Wednesday, July 22, 2015

Extra RoRo Freight Ferry on Dover - Calais Route as Troubles Continue

P&O Ship Re-enters Service Early - in Time for Holiday Rush and an Uncertain Summer
Shipping News Feature

UK – FRANCE – P&O Ferries has announced that it now has a sixth ship carrying freight on the Dover – Calais route, with the European Seaway re-entering service on the English Channel, well ahead of schedule. This despite the ongoing chaos surrounding the French port with floods of migrants attempting to stowaway to Britain and ex RoRo ferry workers setting fire to tyres and generally misbehaving after the MyFerryLink debacle.

The latest addition to the cross channel fleet is a 23,000 tonne vessel capable of carrying up to 120 freight vehicles and making eight sailings per day, adding to the 50 or so crossings the P&O fleet currently undertakes. Janette Bell, Commercial Director at P&O Ferries, said:

"I am delighted to be able to inform all of our customers that the European Seaway has returned to service a full ten days ahead of its scheduled start at the beginning of August. This means that we now have a sixth ship in operation on the Dover to Calais route immediately and our freight capacity has increased by around 12% to 6,000 units a day.

"Demand for cross-Channel freight transport is increasing for both structural and temporary reasons and the return of the European Seaway can only help the market to function more effectively. I would urge anyone looking to transport freight to the continent to contact us to find out more about the availability of space on the European Seaway and our five other Dover to Calais ships."

Not only British drivers are being affected by the ongoing disturbances in Calais and surrounds of course, the Freight Transport Association of Ireland (FTAI) has written to Foreign Affairs and Trade Minister Charles Flanagan urging him to ensure action is taken so that Irish citizens can use Calais and other French ports without delays or threats to their personal safety. Neil McDonnell, General Manager of FTA Ireland said whilst acknowledging workers had the right to strike, road haulage operators had a legitimate expectation that their drivers would have free movement through the EU without threat to life, limb or property.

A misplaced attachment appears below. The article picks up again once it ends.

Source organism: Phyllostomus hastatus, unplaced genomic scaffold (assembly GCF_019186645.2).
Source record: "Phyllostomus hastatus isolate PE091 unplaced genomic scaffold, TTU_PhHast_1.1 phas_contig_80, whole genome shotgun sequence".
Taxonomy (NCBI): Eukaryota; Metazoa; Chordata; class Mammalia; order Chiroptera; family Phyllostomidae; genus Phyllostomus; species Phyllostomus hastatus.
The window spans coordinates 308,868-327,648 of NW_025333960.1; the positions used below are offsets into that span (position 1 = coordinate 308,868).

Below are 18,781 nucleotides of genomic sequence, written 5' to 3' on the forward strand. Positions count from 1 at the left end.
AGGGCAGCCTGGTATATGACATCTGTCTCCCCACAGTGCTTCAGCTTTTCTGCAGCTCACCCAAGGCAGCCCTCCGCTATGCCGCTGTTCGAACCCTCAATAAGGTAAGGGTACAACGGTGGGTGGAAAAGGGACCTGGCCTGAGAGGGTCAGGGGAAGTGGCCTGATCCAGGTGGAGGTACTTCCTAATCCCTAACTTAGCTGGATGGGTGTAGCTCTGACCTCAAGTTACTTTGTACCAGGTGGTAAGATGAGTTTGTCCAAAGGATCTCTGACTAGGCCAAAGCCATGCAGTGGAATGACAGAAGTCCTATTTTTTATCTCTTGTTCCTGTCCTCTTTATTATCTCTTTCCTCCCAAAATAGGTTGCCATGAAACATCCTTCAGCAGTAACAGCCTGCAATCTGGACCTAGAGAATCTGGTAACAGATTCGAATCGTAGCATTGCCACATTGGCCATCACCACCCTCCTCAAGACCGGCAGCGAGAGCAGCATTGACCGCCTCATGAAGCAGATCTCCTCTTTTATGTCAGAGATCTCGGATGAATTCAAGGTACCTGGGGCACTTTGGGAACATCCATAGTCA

Mr McDonnell added that Operation Stack on the UK side of the Channel exacerbated the problem for hauliers, creating more delays and additional expense. At its peak some drivers spent more than 24 hours queuing on the M20 to cross to France. He continued:

“I have written to Mr Flanagan because it seems there is a lack of political will and determination to resolve this issue. Dover - Calais is the shortest route to northern continental Europe for most of our members and it is unacceptable that they are having to use other options to avoid the delays and safety risks. This has huge financial and logistical implications for operators and it can’t be allowed to continue. Every year we are subject to disruptions of some kind at the French ports and the migrant issue this year has simply compounded an ongoing problem.”

The Road Haulage Association (RHA) has thanked its members for their response to a request for information as to how the situation was affecting their businesses. RHA chief executive Richard Burnett gave evidence to the House of Commons Home Affairs committee related to the Calais migrant crisis, and an eleven page dossier of evidence (well worth a read to understand how this situation is affecting a vast number of hauliers) was submitted to the committee, containing examples of some of the problems faced by hauliers and their drivers.

Also submitted was a letter from James Brokenshire MP, Minister for Immigration, to the Committee Chair which detailed the numbers and nationalities of migrants present in Calais, costs of the new security infrastructure for the Channel Tunnel and how the government would put pressure on the French to ensure the proposed €650 million redevelopment of Calais would include appropriate border security measures.

Photo: The head of a migrant pops through the trailer tarpaulin at Midlands based Sitir (UK) after he successfully stowed away. The company’s submission to the RHA told a similar story to many others, knives found, goods stolen and urinated on etc.